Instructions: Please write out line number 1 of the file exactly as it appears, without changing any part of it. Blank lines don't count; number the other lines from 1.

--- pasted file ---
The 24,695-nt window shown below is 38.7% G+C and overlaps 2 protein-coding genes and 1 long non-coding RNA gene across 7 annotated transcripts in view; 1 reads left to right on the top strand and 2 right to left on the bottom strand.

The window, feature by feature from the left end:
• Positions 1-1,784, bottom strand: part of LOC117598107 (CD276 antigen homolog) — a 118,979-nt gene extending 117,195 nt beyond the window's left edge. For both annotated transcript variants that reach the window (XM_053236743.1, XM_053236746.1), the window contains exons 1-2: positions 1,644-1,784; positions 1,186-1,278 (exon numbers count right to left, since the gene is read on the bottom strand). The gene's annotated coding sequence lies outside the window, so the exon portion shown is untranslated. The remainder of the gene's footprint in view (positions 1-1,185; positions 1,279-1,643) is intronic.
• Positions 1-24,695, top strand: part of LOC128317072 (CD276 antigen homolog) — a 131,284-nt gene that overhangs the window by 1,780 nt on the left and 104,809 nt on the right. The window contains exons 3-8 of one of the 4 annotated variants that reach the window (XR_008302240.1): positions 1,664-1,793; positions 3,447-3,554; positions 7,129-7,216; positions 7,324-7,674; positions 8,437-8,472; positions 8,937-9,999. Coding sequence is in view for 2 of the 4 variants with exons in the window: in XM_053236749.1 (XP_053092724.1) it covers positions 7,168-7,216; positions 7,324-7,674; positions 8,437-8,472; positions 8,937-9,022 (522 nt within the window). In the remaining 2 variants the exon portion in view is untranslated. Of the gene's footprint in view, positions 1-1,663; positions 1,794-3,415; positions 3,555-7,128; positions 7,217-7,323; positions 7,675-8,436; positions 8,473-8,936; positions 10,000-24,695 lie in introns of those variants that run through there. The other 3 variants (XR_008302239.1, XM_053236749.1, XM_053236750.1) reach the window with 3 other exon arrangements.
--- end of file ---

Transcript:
The 24,695-nt window shown below is 38.7% G+C and overlaps 2 protein-coding genes and 1 long non-coding RNA gene across 7 annotated transcripts in view; 1 reads left to right on the top strand and 2 right to left on the bottom strand.